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Identity Statement

Reference code(s): GB 0074 BRA/846
Held at: London Metropolitan Archives
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Date(s): 1558-1639
Level of description: Collection
Extent: 0.15 linear metres (5 production units).
Name of creator(s): Various.


Administrative/Biographical history:

In 1293 Edmund, Earl of Lancaster and brother of King Edward I, constructed the Savoy Palace on land formerly belonging to the Count of Savoy. The palace was rebuilt at great expense by Henry, 1st Duke of Lancaster, between 1345 and 1370; after which it was said to be the finest house in England. In 1381 the palace was attacked during the Peasant's Revolt; the rioters started a bonfire of the Duke's possessions and mistakenly threw a box of gunpowder onto the flames, thus destroying much of the Great Hall.

In 1505 Henry VII ordered the palace to be rebuilt and used as a hospital for the poor. The hospital held 100 beds and included three chapels, a large precinct and outbuildings. It was dedicated to Saint John the Baptist and a statue of him was positioned over the Stand gate. In 1570 complaints were made that Thomas Thurland, Master of the Hospital, used hospital money to maintain his relatives, rarely went to church, had sexual relations with hospital staff, and owed the hospital 2,500. The hospital never recovered from this mismanagement.

Houses in the hospital precinct were fashionable addresses for noblemen and highly ranked clergy. However, by the later 17th century these houses were occupied by businessmen, while the hospital was used for wounded servicemen, and barracks and a military prison were constructed. Some of the chapels and halls were converted for use by non-conformist religious groups such as French Protestants, Lutherans, Quakers and Calvinists.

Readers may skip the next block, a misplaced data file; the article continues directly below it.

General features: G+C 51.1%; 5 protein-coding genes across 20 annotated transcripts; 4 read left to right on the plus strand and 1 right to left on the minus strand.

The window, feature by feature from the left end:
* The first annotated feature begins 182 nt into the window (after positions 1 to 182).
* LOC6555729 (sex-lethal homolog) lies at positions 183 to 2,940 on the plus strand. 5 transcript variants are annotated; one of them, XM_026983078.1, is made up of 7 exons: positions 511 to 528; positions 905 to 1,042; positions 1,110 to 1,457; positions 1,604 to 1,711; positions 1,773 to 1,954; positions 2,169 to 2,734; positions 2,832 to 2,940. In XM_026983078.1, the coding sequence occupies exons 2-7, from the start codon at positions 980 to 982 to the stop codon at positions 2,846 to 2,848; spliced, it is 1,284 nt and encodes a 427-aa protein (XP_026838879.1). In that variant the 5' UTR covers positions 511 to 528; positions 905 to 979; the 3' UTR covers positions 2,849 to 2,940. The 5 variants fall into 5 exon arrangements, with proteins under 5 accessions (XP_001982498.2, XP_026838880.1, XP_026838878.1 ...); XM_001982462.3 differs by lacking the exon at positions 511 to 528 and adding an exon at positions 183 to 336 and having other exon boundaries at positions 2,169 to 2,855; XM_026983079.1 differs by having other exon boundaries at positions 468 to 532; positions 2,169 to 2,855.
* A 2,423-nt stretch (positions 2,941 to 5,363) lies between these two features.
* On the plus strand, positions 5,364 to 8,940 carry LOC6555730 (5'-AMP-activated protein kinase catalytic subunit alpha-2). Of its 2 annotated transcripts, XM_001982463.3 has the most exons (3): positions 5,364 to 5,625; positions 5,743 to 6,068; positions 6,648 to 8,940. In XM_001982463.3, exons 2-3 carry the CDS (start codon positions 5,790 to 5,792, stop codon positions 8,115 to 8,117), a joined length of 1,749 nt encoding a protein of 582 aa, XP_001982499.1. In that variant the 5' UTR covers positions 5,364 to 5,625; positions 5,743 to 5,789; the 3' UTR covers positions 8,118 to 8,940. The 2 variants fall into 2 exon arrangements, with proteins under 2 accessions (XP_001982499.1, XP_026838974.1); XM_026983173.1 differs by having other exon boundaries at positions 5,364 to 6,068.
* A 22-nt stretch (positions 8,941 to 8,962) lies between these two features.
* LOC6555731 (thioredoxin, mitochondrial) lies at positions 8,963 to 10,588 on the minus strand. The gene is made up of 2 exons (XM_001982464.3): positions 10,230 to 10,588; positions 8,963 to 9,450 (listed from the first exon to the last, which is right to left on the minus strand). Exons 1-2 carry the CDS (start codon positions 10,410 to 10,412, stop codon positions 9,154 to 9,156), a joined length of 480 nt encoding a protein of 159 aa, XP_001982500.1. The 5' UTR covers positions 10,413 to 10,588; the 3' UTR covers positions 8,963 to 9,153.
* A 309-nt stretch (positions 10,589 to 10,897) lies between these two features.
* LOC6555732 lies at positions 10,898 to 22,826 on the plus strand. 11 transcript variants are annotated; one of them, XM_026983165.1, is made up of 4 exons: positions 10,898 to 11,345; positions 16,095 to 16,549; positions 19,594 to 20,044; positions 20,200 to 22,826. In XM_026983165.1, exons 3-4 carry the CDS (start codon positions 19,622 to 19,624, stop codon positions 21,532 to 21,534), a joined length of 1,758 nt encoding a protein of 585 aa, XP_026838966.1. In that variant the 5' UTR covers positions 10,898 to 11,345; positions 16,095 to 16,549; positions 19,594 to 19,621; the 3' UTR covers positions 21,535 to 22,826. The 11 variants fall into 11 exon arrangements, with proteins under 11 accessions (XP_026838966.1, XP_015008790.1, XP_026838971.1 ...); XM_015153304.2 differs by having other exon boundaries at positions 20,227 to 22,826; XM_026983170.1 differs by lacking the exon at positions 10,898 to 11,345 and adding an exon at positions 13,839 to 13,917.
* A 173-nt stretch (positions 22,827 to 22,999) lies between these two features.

The hospital was formally dissolved in 1702. In 1772, with most of the buildings in ruins, a dispute over ownership of the land was settled: the Crown took possession of the central part of the precinct, while the Duchy of Lancaster took the outer part and the Savoy chapel. The site was cleared in 1816-20 for the Waterloo Bridge approach road, Savoy Street and Lancaster Place. In 1864-70 Victoria Embankment and Gardens were made. The only remaining part of the hospital is the Savoy Chapel. The site is now occupied by the Savoy Hotel, the Savoy Theatre, Victoria Embankment and Gardens, and part of Somerset House.

Information from The London Encyclopaedia, eds. Weinreb and Hibbert (LMA Library Reference 67.2 WEI).


Scope and content/abstract:

Records of the Hospital of the Savoy, comprising grant of lands, bargain and sales, grant of annuity, and lease.

Access & Use

Language/scripts of material:

System of arrangement:

Records arranged in chronological order.

Conditions governing access:

Available for general access.

Conditions governing reproduction:

Copyright to this collection rests with the City of London.

Finding aids:

Please see online catalogues at:

Archival Information

Archival history:

Immediate source of acquisition:

Records deposited by the British Records Association in 1952.

Allied Materials

Related material:

Further records relating to the Savoy Hospital can be found at the Duchy of Lancaster Office and at the Wellcome Library.

Publication note:

Description Notes

Archivist's note:

Rules or conventions:
Compiled in compliance with General International Standard Archival Description, ISAD(G), second edition, 2000; National Council on Archives Rules for the Construction of Personal, Place and Corporate Names, 1997.

Date(s) of descriptions:
Records prepared May to September 2011.

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